Chocolate Fudge Birthday Cake With Chocolate Butter Cream Icing



I am the designated birth cake baker for my family and some friends. For every birthday they know where the cake is coming from. Now a day all they do is give me a call to confirm the flavour and the colour. Now September and ocober are the months of birthdays in our family including mine and hubby’s. Even some close friends have birthdays in these months. So for the last couple of weeks I have been baking cakes one after another and trying to decorate with as little ingredients and equipments I have. Every time I do so I wish I was in US to lay my hands on all those cake decorating supplies to make perfect decadent cakes consistently. But that’s not possible so I try to make do with the fewer things from my pantry.

For my mom’s birthday I baked this chocolate fudge cake and decorated with chocolate butter cream icing. It was decadent in all its senses, undoubtedly the best cake I have ever tasted.Truly this is an recipe worth keeping. The cake was moist, lightly fudgy and very soft, almost to a melting in the mouth consistency. To intensify the chocolaty flavour they suggested adding some coffee granules which I always do, it deepns the flavour and gives it depth. 

The chocolate butter cream icing was my own recipe. I googled for a good butter cream recipe but shivered at the thought of using so much butter and sugar. So I planned my own recipe and it clicked. The butter cream was smooth like silk. It tasted awesome without being very rich. The only concern Ii had was I wanted a deeper colour, next time I am going to add more chocolate.

Before I get into the recipe let me share a few words on the decoration, though I have never shared any decorated cake on this space but that’s what I love to do in my spare time. I am a self tought decorator and give it a try on every opportunity. Below are some of the cakes that I decorated. This cake was the easiest to do. It was done within 15 minutes but placing those silver sugar beads were a pain. I need a good pair of tweezers asap.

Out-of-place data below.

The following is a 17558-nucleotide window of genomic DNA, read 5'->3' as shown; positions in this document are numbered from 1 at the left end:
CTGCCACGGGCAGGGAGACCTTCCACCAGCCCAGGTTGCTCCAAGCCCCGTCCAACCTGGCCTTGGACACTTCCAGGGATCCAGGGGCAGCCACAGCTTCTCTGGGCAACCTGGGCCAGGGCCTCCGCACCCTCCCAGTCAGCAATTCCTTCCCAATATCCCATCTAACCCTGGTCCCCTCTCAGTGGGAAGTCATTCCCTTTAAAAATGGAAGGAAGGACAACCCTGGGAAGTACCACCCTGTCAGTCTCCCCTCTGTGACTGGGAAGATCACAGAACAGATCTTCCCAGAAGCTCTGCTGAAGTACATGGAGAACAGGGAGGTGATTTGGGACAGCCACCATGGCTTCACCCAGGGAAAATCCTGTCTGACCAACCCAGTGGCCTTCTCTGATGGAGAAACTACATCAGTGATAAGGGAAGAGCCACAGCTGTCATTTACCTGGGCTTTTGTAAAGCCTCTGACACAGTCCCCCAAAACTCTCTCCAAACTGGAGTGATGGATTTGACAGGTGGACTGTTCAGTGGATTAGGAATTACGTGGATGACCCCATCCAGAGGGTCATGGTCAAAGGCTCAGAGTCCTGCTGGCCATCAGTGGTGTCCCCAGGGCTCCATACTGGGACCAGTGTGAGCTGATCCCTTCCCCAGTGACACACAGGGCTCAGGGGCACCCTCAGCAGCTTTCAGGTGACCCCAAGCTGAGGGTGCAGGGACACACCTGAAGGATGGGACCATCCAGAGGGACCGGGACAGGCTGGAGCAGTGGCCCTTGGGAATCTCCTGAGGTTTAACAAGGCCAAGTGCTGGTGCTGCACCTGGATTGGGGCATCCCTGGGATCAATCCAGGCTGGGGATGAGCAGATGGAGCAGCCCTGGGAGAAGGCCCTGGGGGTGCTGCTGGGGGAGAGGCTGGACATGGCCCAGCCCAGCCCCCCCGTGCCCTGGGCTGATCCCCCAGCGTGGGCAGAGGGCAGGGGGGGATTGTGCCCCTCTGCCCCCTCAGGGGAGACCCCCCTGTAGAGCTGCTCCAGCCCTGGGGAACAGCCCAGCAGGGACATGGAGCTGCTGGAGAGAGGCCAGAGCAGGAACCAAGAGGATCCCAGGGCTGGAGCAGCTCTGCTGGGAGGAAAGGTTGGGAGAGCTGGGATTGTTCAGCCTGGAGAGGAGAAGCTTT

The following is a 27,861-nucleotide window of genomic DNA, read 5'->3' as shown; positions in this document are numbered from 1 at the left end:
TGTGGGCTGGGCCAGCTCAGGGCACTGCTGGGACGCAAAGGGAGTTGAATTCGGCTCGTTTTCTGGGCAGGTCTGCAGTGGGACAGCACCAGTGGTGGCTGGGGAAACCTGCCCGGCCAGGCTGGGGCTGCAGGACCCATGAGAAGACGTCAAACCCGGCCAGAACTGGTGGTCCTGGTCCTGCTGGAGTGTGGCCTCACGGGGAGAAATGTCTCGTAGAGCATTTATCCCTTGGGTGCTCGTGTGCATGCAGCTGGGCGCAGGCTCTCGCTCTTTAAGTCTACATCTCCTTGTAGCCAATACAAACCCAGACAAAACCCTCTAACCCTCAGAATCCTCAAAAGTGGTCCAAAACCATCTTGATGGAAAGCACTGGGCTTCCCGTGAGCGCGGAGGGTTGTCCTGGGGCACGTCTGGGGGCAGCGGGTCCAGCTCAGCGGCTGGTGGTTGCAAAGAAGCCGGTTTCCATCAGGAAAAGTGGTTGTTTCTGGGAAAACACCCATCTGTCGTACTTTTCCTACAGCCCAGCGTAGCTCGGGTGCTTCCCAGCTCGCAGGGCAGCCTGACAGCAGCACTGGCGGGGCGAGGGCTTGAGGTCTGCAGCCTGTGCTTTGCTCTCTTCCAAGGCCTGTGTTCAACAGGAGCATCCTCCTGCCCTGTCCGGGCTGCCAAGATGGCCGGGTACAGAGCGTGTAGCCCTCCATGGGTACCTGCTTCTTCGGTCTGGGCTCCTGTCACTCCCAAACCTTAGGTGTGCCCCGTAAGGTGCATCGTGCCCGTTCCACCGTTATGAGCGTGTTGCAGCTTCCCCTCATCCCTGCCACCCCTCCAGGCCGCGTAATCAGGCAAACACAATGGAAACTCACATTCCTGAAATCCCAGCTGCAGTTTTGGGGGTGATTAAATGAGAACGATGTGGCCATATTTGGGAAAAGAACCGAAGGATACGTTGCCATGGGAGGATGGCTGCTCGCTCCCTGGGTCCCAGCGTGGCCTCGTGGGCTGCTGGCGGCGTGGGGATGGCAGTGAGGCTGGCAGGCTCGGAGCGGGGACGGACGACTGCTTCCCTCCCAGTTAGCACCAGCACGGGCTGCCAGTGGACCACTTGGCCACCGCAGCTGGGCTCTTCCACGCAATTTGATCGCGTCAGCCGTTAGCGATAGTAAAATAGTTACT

Saturday, September 10, 2011

Chicken Chanp (Juicy Spareribs in Thick Spicy Gravy)


I am a very easy kind of a person and luckily have got a husband of the same sort. Both of us are happy with small things and little efforts. We hardly complain about anything. More or less put us in any situation, give us any food that’s edible and seasoned right, we are happy. We love to experiment with food and have a vast palette and variety is always welcome. Generally we prefer to have one dish meals for dinners on weekdays. Mixing rice with dals with subzis is little cumbersome when after a hard days work even moving a finger seems like a job. Rather we find it relaxing to have our meal from a bowl. That way rice based meals are quite filling. Make a quick fried rice, pulav or khichri and have it while watching the TV. Often I make a quick soy briyani and prefer to have it with raita (spiced yogurt) at the sides.

But my family is quite opposite, they cant even think of having Biryani with raita. They need a side dish, that too something elaborate. Give them Alu ka paratha (spicy potato stuffed flat bread) and raita and they will look at you quizzically, "what should I eat this with" would be their question. So on Maa’s birth day when I planned to make mutton biryani and chicken Chanp, Hubby was quite surprised. But that’s how things are here. The other guests also received this combo well.  And everyone simply could not get enough of this gravy. Big tender juicy chicken breast and leg pieces  with a creamy spicy coating gravy, flavoured with keora and rose water…what was not to love about this curry.